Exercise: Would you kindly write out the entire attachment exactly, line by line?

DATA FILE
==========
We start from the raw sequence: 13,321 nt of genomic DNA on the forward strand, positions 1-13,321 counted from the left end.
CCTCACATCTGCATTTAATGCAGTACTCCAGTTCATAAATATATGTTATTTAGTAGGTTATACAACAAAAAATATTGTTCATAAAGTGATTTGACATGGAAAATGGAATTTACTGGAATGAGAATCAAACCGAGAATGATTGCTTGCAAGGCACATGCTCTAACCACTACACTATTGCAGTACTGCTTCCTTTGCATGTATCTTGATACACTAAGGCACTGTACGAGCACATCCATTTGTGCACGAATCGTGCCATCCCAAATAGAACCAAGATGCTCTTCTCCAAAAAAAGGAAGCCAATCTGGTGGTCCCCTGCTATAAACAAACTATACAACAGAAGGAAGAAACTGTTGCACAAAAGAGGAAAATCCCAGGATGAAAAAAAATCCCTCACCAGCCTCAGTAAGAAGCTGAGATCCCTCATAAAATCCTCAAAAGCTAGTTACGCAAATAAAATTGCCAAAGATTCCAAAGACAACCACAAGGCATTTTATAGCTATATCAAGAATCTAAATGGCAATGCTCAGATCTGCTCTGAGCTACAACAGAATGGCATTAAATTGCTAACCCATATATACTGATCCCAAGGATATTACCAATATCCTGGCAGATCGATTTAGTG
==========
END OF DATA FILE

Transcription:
We start from the raw sequence: 13,321 nt of genomic DNA on the forward strand, positions 1-13,321 counted from the left end.
CCTCACATCTGCATTTAATGCAGTACTCCAGTTCATAAATATATGTTATTTAGTAGGTTATACAACAAAAAATATTGTTCATAAAGTGATTTGACATGGAAAATGGAATTTACTGGAATGAGAATCAAACCGAGAATGATTGCTTGCAAGGCACATGCTCTAACCACTACACTATTGCAGTACTGCTTCCTTTGCATGTATCTTGATACACTAAGGCACTGTACGAGCACATCCATTTGTGCACGAATCGTGCCATCCCAAATAGAACCAAGATGCTCTTCTCCAAAAAAAGGAAGCCAATCTGGTGGTCCCCTGCTATAAACAAACTATACAACAGAAGGAAGAAACTGTTGCACAAAAGAGGAAAATCCCAGGATGAAAAAAAATCCCTCACCAGCCTCAGTAAGAAGCTGAGATCCCTCATAAAATCCTCAAAAGCTAGTTACGCAAATAAAATTGCCAAAGATTCCAAAGACAACCACAAGGCATTTTATAGCTATATCAAGAATCTAAATGGCAATGCTCAGATCTGCTCTGAGCTACAACAGAATGGCATTAAATTGCTAACCCATATATACTGATCCCAAGGATATTACCAATATCCTGGCAGATCGATTTAGTG